How to Play in Rook Endgame
“In a Rook and Pawn ending, the Rook must be used aggressively. It must either attack enemy Pawns, or give active support to the advance of one of its own Pawns to the Queening square.” (Tarrasch).
In this game, with the help of an active Rook, Tarrasch´s King and passed pawn march methodically up the chessboard. As they move forward step by step, the opponent´s pieces are driven further and further back until the edge of the board, where they can put up little resistence to the advance of the passed Pawn. The classic simplicity of Tarrasch’s technique in the conduct of this ending is so impressive as to make it. The Most Instructive Rook and Pawn Ending Ever Played.
Siegbert Tarrasch vs Edmund Thorold
1. e4 e6 2. d4 d5 3. Nd2 (Tarrasch prefers this to the usual Nc3 because the Knight is developed without blocking c2 Pawn.)
c5 4. exd5 Qxd5
5. Ngf3 (A temporary Pawn sacrifice, to gain time for quick development of the pieces.) cxd4 6. Bc4 Qh5 7. O-O Nc6 8. Nb3 e5 9. Nxe5!
Qxd1 10. Rxd1 Nxe5 11. Re1 (This pin, followed by 12.f4 will regain the piece given up by White.)
f6 12. f4 ( The threat is now 13.fxe5, fxe5; 14.Rxe5+, followed by 15.Nxd4, and White is a Pawn ahead.) Bb4 13. Bd2 Bxd2 14. Nxd2 Bf5 15. fxe5 O-O-O 16. Bd3 Bxd3
17. cxd3 (After the exchange of Bishops White has: (a) the c file open for his Queen Rook, (b) big advantage in development: all his pieces are active now.)
fxe5 18. Rac1+ Kb8 19. Rxe5 Nf6 20. Rce1 Rhe8
21. Rxe8 Nxe8 22. Re7 (Rook on the seventh rank. Black´s Knight cannot move now (the g7 Pawn would be lost). a6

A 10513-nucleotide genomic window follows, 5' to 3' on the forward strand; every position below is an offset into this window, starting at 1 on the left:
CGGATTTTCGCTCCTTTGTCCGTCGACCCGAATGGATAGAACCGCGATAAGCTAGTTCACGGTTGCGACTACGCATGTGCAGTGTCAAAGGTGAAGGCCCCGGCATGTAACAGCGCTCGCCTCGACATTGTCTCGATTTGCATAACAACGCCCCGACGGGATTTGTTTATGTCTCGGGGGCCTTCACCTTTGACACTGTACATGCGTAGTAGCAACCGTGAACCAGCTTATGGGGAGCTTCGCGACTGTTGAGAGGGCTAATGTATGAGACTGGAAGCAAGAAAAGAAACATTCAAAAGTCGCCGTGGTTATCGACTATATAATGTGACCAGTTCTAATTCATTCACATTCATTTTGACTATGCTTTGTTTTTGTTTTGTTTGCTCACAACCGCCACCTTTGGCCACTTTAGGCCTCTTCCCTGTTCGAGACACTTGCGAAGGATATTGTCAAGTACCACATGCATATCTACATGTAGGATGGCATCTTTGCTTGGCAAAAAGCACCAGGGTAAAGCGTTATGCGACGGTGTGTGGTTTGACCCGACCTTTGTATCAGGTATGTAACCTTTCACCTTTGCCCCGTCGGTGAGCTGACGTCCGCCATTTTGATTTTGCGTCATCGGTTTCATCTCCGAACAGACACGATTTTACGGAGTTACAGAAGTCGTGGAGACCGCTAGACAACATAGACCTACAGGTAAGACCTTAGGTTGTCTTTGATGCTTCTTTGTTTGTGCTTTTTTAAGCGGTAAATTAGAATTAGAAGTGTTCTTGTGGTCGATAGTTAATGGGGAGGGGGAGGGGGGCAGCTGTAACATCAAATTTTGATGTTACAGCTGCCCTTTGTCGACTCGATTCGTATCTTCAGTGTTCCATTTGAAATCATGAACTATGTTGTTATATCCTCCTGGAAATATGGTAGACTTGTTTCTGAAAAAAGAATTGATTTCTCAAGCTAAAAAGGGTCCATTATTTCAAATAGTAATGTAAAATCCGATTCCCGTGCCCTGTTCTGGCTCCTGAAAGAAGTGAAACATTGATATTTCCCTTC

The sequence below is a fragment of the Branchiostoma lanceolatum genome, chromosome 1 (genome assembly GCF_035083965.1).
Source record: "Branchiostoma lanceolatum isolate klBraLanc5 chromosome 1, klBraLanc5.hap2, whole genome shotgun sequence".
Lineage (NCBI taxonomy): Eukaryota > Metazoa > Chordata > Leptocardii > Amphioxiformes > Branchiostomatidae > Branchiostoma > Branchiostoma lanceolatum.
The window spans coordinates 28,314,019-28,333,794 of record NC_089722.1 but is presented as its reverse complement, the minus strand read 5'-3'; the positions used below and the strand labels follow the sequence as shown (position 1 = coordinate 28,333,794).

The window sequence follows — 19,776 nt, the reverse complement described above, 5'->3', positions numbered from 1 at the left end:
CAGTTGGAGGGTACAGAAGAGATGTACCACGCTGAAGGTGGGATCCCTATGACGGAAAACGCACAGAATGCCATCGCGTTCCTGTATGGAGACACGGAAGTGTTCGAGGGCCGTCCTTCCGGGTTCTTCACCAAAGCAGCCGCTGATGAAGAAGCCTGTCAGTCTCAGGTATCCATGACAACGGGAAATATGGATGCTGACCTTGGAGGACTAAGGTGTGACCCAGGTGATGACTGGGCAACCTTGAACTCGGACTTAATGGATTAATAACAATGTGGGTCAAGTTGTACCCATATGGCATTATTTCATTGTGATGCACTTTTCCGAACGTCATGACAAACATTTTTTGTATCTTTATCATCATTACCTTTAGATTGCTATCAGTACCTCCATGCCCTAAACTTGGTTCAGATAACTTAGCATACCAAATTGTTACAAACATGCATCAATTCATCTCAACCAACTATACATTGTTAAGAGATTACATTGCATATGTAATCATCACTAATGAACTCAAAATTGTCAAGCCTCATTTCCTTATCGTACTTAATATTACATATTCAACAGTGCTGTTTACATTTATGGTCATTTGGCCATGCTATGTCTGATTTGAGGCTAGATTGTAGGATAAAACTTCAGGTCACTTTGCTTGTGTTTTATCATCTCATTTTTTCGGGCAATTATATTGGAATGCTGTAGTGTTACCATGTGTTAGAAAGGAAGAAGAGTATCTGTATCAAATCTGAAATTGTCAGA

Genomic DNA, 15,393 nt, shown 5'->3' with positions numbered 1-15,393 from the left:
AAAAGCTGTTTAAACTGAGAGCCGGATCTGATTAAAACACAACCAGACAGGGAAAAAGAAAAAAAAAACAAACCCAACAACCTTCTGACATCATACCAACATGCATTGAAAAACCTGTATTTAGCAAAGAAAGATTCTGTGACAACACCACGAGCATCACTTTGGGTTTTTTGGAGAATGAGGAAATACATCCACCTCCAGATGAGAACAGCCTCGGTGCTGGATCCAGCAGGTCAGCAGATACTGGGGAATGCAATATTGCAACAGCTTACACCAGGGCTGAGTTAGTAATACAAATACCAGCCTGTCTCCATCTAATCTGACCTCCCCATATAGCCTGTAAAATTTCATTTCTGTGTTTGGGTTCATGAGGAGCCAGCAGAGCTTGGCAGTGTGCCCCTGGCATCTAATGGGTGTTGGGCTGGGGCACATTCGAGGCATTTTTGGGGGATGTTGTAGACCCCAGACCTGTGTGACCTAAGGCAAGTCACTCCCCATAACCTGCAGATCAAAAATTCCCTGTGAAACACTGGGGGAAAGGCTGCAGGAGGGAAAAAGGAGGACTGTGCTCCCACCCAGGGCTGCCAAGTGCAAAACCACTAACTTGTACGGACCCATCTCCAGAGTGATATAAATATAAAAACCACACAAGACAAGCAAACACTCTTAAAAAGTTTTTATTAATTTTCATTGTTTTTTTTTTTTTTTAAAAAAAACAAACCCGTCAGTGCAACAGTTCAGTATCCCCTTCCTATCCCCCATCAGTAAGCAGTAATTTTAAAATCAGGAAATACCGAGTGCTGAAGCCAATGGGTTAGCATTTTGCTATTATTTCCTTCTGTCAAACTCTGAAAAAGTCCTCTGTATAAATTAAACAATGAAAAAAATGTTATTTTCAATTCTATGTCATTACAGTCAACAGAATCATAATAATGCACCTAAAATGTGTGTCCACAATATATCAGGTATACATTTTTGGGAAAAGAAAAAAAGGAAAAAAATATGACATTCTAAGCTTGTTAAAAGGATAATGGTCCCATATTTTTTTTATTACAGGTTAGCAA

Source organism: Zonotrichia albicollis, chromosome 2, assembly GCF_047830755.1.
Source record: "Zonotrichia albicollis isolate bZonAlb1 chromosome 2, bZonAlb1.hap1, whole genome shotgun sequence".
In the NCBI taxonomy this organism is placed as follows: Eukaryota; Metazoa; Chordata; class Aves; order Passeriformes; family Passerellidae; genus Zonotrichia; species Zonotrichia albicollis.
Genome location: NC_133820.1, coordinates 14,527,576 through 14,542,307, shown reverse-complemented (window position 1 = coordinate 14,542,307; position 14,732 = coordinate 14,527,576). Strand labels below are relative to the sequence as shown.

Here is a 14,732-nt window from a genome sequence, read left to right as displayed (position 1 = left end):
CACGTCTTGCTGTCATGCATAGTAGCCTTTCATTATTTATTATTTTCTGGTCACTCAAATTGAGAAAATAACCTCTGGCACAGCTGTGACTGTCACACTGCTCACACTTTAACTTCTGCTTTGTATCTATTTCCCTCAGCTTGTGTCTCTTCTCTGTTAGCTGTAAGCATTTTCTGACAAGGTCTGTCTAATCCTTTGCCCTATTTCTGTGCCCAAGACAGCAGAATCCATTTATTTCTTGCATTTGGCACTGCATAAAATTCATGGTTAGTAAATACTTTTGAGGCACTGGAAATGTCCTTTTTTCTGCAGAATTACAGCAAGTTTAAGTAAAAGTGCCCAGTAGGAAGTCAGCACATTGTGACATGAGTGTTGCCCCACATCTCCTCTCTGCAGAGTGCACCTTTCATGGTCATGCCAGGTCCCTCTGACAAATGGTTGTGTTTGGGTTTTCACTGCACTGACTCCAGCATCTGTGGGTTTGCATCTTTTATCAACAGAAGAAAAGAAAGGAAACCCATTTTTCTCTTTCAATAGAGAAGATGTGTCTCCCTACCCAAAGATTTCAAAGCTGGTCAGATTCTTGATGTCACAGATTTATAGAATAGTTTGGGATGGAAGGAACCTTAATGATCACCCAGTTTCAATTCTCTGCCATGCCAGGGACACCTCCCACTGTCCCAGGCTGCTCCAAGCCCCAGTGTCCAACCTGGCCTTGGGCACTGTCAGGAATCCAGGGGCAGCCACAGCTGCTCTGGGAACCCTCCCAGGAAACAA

23. Nb3 b6 24. Nxd4 Rxd4 25. Rxe8+ Kc7 26. Re3
Kd7 27. Kf2 g6 28. Rh3 (This forces the h-pawn to advance, weakening the g-pawn.)
h5 29. Ke3 (Changing of the guard. Now:
(1) White King protects the Pawn, freeing the Rook for active duty.
(2) The King is brought closer to the center.
(3) Black´s Rook, blockader of the Pawn, is forced to retreat.
(4) The passed Pawn will be able to advance.)
Rd6 30. d4 Re6+ 31. Kd3 Re1 (An attempt to get behind White´s Pawns.)
32. Rg3 Re6 33. Re3 Rd6 34. Re5 Rf6
35. a4 (Mindful of the safety of his Queen side Pawns, Tarrasch decides to move them away from the second rank and possible attack by Black’s Rook.) Rf2 36. Re2 Rf6
37. b4 (Once his two Queen side Pawns are on the 4th rank, Tarrasch could advance them, if necessary, and protect them with his Rook from the 5th rank (e5 square).)
Rf1 38. Re5 Rf2 39. Rg5 Rf6 40. h3 Kd6 41. Ke4
Re6+ 42. Re5 Rf6 43. d5 Kd7
44. Rg5 ((1) Clears the e5 square for the King, (2) prepares to bring the Rook to g3 and f3, where the threat of exchange will drive the opposing Rook off the open file.)
Kd6 45. Rg3 Ke7 46. Rf3 Rd6 47. Ke5 Rd8 48. d6+ Kd7 49. Rf7+ Kc8 50. Rc7+ Kb8 51. Rc2
Re8+ 52. Kf6 b5 53. d7 Rh8 54. Ke7 Rh7+ 55. Kd6 Rh8 56. Re2 (The exchange of Rooks on e8 is inevitable, followed by the queening of the Pawn.) 1-0
[related_posts limit=”5″ image=”550″]